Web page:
Friday, July 08, 2005
Anyone who thinks that Linux is not ready for mission-critical applications should read this article in CIO Magazine about the experience of Cendant Travel Distribution Services, the parent company of Orbitz and CheapTickets.com, and its CIO, Mickey Lutz.Lutz's IT group rewrote a complex, real-time airline pricing application that serves hundreds of thousands of travel agents around the world and that also acts as the system of record for all of United Airlines' ticket reservations. When this application came up on Linux, it proved to be so demanding—it handles up to 700 pricing requests per second—that it completely redefined Cendant's expectations about what it would take to get Linux to work. "We have broken every piece of software we've ever thrown at this platform, including Linux itself," says Lutz.Although there were some major bumps along the road, Lutz believes that the gamble on Linux was worth it. Cendant successfully converted the system from four IBM mainframes to a 12 server Linux cluster of 144 Intel boxes. The cost of the system dropped from $100 million to $2.5 million per year.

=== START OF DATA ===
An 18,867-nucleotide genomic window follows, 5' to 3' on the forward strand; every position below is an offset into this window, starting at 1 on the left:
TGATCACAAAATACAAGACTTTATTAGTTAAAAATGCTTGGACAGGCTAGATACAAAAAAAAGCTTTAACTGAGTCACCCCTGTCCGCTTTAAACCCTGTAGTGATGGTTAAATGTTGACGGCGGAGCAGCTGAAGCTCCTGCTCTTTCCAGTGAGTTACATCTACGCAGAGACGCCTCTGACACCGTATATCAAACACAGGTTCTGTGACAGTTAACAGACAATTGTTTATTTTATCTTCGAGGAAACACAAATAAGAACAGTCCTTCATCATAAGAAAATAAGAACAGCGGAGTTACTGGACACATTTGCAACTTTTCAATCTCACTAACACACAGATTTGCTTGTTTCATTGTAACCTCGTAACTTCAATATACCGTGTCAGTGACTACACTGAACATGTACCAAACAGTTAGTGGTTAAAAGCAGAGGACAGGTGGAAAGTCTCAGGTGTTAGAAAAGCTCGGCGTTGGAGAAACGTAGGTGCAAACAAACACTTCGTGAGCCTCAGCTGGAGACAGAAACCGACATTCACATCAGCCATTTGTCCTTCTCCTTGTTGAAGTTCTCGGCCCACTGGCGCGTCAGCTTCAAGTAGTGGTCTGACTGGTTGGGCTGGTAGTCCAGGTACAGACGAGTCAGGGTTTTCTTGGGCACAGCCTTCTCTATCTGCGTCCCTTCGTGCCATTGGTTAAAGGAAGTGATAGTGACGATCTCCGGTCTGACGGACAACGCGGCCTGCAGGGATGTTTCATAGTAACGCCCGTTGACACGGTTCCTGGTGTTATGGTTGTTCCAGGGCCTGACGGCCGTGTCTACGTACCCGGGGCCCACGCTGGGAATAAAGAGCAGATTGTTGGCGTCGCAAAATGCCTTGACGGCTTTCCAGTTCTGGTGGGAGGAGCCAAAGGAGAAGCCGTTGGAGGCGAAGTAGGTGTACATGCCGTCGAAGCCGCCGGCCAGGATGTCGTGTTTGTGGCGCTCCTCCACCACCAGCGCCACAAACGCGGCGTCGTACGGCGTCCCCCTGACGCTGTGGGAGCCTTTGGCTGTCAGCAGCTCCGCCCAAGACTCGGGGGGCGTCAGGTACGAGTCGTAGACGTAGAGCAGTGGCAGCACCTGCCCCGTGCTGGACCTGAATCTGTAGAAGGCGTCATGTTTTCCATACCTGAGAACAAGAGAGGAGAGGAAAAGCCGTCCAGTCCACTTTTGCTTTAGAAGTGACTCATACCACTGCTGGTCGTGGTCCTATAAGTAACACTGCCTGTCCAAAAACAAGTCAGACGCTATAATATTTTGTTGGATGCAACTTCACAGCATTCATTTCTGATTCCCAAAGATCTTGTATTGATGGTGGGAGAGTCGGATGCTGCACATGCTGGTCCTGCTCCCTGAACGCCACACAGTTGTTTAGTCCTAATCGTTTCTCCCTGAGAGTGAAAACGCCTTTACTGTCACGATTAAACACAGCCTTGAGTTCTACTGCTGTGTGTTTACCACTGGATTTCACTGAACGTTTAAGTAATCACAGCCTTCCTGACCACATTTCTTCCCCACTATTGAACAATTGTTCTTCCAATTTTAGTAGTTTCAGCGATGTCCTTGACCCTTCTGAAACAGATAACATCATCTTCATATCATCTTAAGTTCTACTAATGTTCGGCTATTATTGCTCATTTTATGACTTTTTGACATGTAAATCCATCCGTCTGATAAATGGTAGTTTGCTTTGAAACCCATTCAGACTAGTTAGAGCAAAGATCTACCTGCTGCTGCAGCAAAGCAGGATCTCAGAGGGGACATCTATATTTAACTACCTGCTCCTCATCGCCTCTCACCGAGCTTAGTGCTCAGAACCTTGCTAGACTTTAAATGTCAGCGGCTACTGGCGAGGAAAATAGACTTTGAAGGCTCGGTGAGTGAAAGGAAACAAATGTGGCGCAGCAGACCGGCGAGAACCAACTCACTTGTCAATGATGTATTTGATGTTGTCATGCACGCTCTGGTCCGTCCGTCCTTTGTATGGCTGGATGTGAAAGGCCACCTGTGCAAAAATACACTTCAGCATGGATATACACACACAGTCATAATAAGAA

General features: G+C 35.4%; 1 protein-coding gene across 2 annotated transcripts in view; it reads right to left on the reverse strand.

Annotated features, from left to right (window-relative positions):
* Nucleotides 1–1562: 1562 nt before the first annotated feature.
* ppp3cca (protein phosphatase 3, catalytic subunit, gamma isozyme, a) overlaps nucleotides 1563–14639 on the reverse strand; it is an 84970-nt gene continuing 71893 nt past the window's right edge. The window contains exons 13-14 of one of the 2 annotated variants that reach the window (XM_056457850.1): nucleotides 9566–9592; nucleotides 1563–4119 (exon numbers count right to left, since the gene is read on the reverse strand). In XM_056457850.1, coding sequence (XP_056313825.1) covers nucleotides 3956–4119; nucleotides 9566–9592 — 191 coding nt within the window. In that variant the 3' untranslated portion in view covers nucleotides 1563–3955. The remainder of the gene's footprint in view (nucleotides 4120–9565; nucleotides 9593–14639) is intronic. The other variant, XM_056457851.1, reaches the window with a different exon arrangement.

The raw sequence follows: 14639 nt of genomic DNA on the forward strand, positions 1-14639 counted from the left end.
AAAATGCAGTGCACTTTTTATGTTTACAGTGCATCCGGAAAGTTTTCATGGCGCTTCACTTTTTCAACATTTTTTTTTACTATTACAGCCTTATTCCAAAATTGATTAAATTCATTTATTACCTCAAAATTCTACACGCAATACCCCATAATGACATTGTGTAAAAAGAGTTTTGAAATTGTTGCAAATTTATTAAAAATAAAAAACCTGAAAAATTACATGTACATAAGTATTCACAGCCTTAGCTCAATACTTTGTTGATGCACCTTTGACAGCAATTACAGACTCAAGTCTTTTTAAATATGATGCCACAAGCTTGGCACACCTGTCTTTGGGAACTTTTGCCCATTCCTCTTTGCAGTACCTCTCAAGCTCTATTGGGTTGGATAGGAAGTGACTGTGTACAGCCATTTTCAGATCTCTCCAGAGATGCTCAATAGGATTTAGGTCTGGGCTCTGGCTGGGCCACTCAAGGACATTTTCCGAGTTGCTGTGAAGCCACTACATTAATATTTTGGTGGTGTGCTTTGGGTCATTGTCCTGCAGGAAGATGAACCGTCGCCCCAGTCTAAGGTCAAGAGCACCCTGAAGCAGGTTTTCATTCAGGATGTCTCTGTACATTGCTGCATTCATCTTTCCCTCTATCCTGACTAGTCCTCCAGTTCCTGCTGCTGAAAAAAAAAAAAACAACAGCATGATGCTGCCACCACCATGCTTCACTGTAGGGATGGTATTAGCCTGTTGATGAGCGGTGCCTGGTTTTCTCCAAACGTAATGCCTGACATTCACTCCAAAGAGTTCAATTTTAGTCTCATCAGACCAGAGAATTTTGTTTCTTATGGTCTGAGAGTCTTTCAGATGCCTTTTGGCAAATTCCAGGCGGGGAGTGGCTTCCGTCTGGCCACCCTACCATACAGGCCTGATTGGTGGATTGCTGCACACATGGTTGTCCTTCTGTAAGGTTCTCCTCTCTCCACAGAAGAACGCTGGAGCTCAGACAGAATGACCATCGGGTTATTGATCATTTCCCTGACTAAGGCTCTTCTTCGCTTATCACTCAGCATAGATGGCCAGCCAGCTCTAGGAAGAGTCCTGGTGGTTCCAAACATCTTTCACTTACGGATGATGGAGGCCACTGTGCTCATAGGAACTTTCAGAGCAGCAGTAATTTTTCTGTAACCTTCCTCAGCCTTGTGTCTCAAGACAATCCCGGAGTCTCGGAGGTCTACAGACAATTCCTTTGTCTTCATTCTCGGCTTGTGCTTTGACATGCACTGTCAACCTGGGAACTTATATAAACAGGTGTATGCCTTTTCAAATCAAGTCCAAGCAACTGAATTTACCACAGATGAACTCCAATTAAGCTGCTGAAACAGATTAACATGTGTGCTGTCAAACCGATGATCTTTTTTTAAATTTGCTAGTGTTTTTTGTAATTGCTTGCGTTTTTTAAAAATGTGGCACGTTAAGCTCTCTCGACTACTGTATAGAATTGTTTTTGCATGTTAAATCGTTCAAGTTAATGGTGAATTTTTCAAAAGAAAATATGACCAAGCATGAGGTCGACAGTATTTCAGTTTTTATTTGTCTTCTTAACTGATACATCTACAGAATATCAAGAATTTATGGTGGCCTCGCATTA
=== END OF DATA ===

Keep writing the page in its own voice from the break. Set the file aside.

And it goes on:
That has resulted in some scary moments, including an initial slowdown in the system that left United Airlines agents intermittently unable to access the reservation application (one outage lasted about 45 minutes) over the course of four days in July 2003. If you are United Airlines and move roughly 8,000 passengers per hour, you need the computers to work all the time. "Even a little downtime is a big deal," admits Lutz.
Interestingly, Lutz is no open source zealot. He "professes no interest in, nor understanding of, the mechanics of the open-source movement." It is "irrelevant to him, because the software can run his infrastructure, and he can buy enough support for it from vendors."
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